Advanced Broadband Wireless Standards from ETSI and Co-operation with WiMAX

Thursday, January 13th, 2005 at 6:15 PM

TI Auditorium

    

Session Abstract:The Technical Commitee BRAN (Broadband Radio Access Networks) is responsible for the development of all types of interoperable broadband wireless systems within ETSI (European Telecommunications Standardization Institute).
The main current activities of BRAN include
· HiperMAN technology for frequencies below 11 GHz and non-LOS propagation (based on OFDM/OFDMA), this is a PMP (Point-to-MultiPoint) system optimized for wireless DSL and packet-based core networks, addressing fixed and portable applications. Extensions for mesh networks, adaptive antennas, network management, etc. are under development.
· HiperAccess technology for the 10 – 60 GHz frequency range under LOS conditions (based on single carrier transmission), this is a fixed PMP system optimized for cellular and hot-spot backhauling with very high throughput and spectral efficiency due to comprehensive adaptive concepts.
· Regulatory and spectrum competence center, especially focusing on the 5.0 and 5.8 GHz domains. This includes also co-operation with ITU-R and many other forums around the world.
· Future activities are expected to cover also fixed non-interoperable point-to-point microwave links in all frequency ranges as well as the new class of advanced Gigabit radio LANs.
The first BRAN-compliant networks were deployed in December 2004 in Germany for full commercial usage, using a HiperAccess variant optimized for low-delay point-to-point applications.
Generally, ETSI standards are not restricted to base specifications but include also test specifications serving as basis for certification schemes to ensure interoperability over the air between equipment from different manufacturers.
The development of HiperMAN and HiperAccess systems is performed in close co-operation with
· IEEE 802.16 WirelessMAN to ensure the harmonization of the base standards in order to achieve the goal of a common global wireless infrastructure, and
· the WiMAX forum, where recently a co-operation for the joint development of test specifications was agreed, in order to benefit from the combination of the expertise of the ETSI Protcol and Testing Comptence Center (PTCC) and the promotional and certification strength of WiMAX.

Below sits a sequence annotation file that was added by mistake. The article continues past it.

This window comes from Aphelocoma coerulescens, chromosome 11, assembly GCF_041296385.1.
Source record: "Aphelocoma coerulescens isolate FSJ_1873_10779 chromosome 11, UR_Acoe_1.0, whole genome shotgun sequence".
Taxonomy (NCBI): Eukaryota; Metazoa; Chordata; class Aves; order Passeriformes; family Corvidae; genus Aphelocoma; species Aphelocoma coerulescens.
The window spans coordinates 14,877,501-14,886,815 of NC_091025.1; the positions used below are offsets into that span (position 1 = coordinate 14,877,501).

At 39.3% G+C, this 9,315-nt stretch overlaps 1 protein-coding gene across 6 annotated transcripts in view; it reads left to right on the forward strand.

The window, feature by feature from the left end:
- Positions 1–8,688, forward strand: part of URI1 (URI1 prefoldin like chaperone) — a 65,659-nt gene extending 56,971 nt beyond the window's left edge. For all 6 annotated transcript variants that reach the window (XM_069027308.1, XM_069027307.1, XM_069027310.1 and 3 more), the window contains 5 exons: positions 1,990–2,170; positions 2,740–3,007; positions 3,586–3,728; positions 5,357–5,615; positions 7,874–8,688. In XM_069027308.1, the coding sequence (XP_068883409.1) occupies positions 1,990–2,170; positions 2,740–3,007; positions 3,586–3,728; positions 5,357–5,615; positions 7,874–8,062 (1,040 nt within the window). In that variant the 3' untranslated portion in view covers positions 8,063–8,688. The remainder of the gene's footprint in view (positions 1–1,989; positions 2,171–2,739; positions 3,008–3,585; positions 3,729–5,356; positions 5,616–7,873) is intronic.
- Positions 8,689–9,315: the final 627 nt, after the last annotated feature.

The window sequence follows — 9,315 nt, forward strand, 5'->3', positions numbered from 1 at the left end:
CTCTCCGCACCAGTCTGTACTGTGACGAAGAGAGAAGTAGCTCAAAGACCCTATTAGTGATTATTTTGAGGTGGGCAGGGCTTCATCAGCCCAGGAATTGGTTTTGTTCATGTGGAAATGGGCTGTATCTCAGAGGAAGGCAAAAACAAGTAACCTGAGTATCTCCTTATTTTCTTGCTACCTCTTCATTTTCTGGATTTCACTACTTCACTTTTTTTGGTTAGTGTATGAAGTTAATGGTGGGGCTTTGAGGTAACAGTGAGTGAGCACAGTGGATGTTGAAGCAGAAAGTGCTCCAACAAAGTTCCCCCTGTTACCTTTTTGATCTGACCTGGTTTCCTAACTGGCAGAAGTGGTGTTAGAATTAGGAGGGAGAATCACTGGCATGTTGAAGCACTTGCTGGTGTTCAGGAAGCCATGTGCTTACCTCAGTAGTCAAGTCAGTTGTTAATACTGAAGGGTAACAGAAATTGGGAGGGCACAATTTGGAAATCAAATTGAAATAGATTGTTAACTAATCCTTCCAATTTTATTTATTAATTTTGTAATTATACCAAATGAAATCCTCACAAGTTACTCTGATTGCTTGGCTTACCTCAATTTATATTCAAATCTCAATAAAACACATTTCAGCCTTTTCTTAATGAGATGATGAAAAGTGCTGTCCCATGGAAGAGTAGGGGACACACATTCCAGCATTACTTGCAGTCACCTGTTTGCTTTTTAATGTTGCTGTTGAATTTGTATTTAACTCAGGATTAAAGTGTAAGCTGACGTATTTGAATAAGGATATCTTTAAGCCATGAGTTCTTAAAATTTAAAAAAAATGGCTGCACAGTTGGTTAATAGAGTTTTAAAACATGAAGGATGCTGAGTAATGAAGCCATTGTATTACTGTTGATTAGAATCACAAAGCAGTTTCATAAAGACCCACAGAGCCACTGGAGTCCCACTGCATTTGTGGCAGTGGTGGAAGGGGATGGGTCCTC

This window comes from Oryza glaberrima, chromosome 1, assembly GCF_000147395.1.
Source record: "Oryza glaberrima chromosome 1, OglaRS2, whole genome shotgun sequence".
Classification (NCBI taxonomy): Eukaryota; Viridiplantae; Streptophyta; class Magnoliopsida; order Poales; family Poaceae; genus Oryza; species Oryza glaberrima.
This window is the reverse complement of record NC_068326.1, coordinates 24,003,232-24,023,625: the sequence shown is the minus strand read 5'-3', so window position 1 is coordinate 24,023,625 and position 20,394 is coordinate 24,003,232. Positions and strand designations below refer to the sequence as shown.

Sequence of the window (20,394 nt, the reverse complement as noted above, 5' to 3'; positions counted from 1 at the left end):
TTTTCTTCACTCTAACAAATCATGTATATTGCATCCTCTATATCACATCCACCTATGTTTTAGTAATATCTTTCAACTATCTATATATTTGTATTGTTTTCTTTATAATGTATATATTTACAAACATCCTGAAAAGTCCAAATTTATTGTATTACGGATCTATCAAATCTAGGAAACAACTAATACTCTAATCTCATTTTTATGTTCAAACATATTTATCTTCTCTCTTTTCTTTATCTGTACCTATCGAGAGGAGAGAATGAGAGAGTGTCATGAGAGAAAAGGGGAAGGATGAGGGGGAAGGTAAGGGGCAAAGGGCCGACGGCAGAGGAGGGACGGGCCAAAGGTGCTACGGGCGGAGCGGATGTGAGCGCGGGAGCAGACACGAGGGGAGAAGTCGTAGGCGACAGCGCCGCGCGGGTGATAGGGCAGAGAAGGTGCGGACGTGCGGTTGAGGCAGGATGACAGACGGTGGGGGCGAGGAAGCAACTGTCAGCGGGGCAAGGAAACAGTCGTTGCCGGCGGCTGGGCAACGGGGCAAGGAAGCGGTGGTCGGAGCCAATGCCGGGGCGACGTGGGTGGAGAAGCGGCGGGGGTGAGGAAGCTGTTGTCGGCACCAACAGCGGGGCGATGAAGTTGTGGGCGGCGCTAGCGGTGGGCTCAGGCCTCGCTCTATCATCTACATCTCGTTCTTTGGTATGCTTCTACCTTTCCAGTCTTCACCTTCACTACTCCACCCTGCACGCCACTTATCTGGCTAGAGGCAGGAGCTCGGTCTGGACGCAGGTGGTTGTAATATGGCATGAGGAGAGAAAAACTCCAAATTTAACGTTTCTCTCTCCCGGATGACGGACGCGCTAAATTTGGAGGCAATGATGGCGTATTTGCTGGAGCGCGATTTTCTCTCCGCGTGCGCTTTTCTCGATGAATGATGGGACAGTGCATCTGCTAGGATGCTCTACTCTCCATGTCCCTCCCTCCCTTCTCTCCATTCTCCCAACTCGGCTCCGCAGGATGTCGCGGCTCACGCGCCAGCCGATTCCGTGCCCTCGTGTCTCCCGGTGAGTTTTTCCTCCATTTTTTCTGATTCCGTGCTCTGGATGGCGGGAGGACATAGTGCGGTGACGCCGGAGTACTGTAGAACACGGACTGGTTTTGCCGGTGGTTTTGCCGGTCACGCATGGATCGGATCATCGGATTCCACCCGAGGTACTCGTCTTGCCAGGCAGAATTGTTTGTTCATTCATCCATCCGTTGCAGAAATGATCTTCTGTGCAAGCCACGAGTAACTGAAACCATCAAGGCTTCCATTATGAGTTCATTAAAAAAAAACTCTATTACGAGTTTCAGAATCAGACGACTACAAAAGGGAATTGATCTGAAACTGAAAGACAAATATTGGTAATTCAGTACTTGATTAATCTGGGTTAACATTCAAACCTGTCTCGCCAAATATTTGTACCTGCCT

The mutual benefits of these harmonization and co-operation activities are outlined.
The presentation also adresses some regulatory requirements (frequency bands, transmit power, power flux densities, etc.) in order to maximize the throughput of PMP systems.

Speaker: Bernd Friedrichs

Bio: Bernd joined ETSI BRAN standardization in 1998, and since 2002 he has been Chairman of the ETSI BRAN project, comprising the Hiperlan/2, HiperAccess and HiperMan areas. In particular, he contributed to the architecture of HiperAccess systems, including optimization of spectral efficiency, design of the DLC layer and appropriate testing methods (together with ETSI PTCC). Bernd also supported the harmonization between BRAN HiperAccess and IEEE 902.16 Wireless MAN-SC as well as the co-operation between ETSI and WiMax. Since 1980, he has been with Marconi Communications in Backnang, Germany (formerly known as AEG-Telefunken, ANT Telecommunications, Bosch Telecom), now working in the R&D department of wireless access systems, in particular on the system design of broadband wireless cellular systems. He is also a lecturer at the University of Karlsruhe and he has authored a textbook on coding and information theory. He is a member of ITG, IEEE and AMS. Bernd graduated in mathematics and information science from the Technical University of Braunschweig, Germany. He received a PhD in electrical engineering from the University of Erlangen-Nürnberg, Germany. He was appointed Honorary Professor at the University of Karlsruhe, Germany.

Title: IEEE Standard 802.16 for Broadband Wireless Metropolitan Area Networks

Abstract: While the world's data transmission capacities are growing at an enormous rate, relatively few users have broadband access to them. Wired solutions, including fiber, cable modems, and digital subscriber lines, have limitations that prevent ubiquitous deployment. Broadband wireless access (BWA) is an alternative that offers quick build-out at a low cost. A key issue for the success of these systems is global standardization. Within the IEEE 802 LAN/MAN Standards Committee, the 802.16 Working Group on Broadband Wireless Access, with hundreds of participants worldwide, has recently completed the WirelessMAN air interface standard for fixed wireless metropolitan area networks. Supporting industry groups, such as the WiMAX Forum, have blossomed, and Working Group is nearing completion of the P802.16e project to extend the standard to address mobile terminals as well. This talk provides an overview of the 802.16 technology, which is based on a QoS-oriented point-to-multipoint medium access control layer and both single-carrier and OFDM/OFDMA physical layers.

Speaker: Dr. Roger B. Marks

Bio: Roger B. Marks (r.b.marks@ieee.org) is with the National Institute of Standards and Technology (NIST) in Boulder, Colorado, USA. In 1998, he initiated the effort that led to the IEEE 802.16 Working Group on Broadband Wireless Access, chairing it since inception and serving as Technical Editor of several standards. He also serves actively on the IEEE 802 Executive Committee. Marks received his A.B. in Physics in 1980 from Princeton University and his Ph.D. in Applied Physics in 1988 from Yale University. Author of over 80 publications, his awards include the 2003 Individual Governmental Vision Award from the Wireless Communications Association and a 1995 IEEE Technical Field Award. He developed the IEEE Radio and Wireless Conference and chaired it from 1996 through 1999. A Fellow of the IEEE, he has served as an IEEE Distinguished Lecturer since 1999.